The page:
29 Oct 2018

'We're known to be nurses, social workers - you name it'

6:55 pm on 29 October 2018

An Auckland school that had to close one of its classes this year because it couldn't find a teacher could be forced to do it again next year.

Papatoetoe West School.

Papatoetoe West School. Photo: RNZ / Jessie Chiang

The entry-year students at Papatoetoe West School have been spread out to other classes which the school says is not sustainable.

But not having enough teachers is being felt across all year levels.

Debbie Keung is a new entrant teacher who looks after 60 students in an Innovative Learning Environment, an open space with two other teachers.

Known as Whaea Debbie to her students, she said having that many five-year-olds between three teachers is tough and the roll looks set to increase.

"While there's a lot with nearly 60 children, I am a wee bit challenged thinking that we could possibly go higher to 70," she said.

"I know that there are more children coming in."

Whaea Debbie said some of the children who first come in do not know how to go to the toilet properly, fall asleep in the afternoon or cannot recognise their own name.

She has noticed a lot more children coming into school with learning difficulties.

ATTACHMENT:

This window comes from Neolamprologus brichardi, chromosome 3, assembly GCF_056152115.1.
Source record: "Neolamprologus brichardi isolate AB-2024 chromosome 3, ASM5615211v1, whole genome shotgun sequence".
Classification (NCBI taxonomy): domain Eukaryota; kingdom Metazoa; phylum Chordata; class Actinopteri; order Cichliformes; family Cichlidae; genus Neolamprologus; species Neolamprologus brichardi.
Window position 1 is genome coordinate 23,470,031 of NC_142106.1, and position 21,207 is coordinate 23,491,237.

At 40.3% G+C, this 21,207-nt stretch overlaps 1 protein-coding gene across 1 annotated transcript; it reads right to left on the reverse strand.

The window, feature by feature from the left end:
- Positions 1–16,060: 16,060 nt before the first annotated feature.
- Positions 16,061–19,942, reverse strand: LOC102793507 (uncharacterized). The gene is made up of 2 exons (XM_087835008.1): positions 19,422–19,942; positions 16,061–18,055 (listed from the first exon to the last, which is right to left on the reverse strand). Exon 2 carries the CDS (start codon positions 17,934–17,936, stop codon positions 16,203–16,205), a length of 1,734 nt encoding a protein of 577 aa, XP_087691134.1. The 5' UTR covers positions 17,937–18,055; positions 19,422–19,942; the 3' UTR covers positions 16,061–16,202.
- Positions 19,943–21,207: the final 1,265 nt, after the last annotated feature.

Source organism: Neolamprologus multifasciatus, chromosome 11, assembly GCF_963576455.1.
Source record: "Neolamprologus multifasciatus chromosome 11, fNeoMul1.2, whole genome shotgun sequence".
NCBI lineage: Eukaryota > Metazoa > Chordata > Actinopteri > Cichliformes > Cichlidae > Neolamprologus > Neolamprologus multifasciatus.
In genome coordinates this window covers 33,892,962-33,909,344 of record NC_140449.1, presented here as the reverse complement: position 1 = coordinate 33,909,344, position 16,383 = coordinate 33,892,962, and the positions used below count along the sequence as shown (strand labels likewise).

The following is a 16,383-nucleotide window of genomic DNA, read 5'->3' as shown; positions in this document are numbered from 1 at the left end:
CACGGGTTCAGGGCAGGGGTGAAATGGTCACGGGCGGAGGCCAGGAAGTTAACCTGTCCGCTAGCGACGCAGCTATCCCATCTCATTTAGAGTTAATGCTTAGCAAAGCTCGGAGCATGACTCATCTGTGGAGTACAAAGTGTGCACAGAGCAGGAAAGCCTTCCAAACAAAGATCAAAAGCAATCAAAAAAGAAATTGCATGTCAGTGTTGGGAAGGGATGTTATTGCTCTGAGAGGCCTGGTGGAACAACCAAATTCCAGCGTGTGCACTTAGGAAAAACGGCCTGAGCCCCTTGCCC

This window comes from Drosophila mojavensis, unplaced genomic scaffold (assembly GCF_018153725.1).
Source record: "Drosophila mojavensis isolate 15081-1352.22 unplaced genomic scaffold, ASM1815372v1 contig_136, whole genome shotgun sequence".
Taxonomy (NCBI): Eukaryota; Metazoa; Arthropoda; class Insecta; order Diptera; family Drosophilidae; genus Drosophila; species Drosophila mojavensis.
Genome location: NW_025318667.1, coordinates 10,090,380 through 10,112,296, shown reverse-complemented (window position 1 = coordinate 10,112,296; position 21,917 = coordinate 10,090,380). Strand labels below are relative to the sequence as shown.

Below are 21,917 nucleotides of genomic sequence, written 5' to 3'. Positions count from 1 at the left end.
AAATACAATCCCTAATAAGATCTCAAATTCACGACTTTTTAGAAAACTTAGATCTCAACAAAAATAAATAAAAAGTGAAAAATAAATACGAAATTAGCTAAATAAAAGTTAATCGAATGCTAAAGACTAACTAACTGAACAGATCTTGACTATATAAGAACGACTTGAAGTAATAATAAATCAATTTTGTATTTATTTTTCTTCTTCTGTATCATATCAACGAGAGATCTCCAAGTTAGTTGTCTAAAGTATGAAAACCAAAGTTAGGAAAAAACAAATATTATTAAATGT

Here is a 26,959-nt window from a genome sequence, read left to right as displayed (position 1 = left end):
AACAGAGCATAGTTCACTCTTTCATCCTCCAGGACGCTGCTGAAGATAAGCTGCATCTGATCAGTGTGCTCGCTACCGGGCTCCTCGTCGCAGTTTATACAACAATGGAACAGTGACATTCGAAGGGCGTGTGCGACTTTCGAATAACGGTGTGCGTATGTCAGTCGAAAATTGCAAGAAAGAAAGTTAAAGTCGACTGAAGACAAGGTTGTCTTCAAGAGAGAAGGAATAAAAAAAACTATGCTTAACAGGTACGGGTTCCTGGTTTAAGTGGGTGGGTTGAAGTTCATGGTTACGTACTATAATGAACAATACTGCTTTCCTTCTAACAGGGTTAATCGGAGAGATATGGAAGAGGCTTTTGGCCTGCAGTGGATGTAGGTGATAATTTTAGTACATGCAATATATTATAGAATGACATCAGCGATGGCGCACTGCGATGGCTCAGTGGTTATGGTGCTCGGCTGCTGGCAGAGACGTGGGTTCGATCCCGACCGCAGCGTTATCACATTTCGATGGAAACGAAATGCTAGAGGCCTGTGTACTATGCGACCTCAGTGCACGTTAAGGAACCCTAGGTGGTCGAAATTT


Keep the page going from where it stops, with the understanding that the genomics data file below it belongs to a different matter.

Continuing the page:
"In the classroom we're not only having to be educators, but we're known to be nurses, social workers - you name it, we're having to do that sort of job for our children," she said.

New entrance teacher Debbie Keung.

New entrance teacher Debbie Keung. Photo: RNZ / Jessie Chiang

The school has also had to permanently shut down a year four class this year and feed the students to other classes because the teacher's position could not be filled.

Principal Diana Tregoweth said she only received interest from about three applicants who did not have a good enough English level.

"In the end we decided for the good of the children that we would just split the class so that the teachers had larger classes," she said.

"We thought about it and talked to the teachers and we all decided that that would be the best option."

Another vacancy this year means the split class could continue for another year.

"I'm having to readvertise because we haven't filled all our positions. In the past I would advertise once and we would get enough teachers to cover our positions, so that's made it really difficult as well."

Both Ms Keung and Ms Tregoweth voted to strike a second time last week.

They said all three aspects of more planning time, a higher pay rise and more specialist support were all equally important.

Whaea Debbie said the wait list for specialists is too long.

"We've actually waited nearly a year for support and we've only just got that at the beginning of the term for a particular child that needs this, so it's a long wait."

Ms Keung says she would be happy with a 4 percent pay rise over a year if she had more specialist support and another day a term for planning.

The rolling strikes across the country will begin in Auckland on 12 November.

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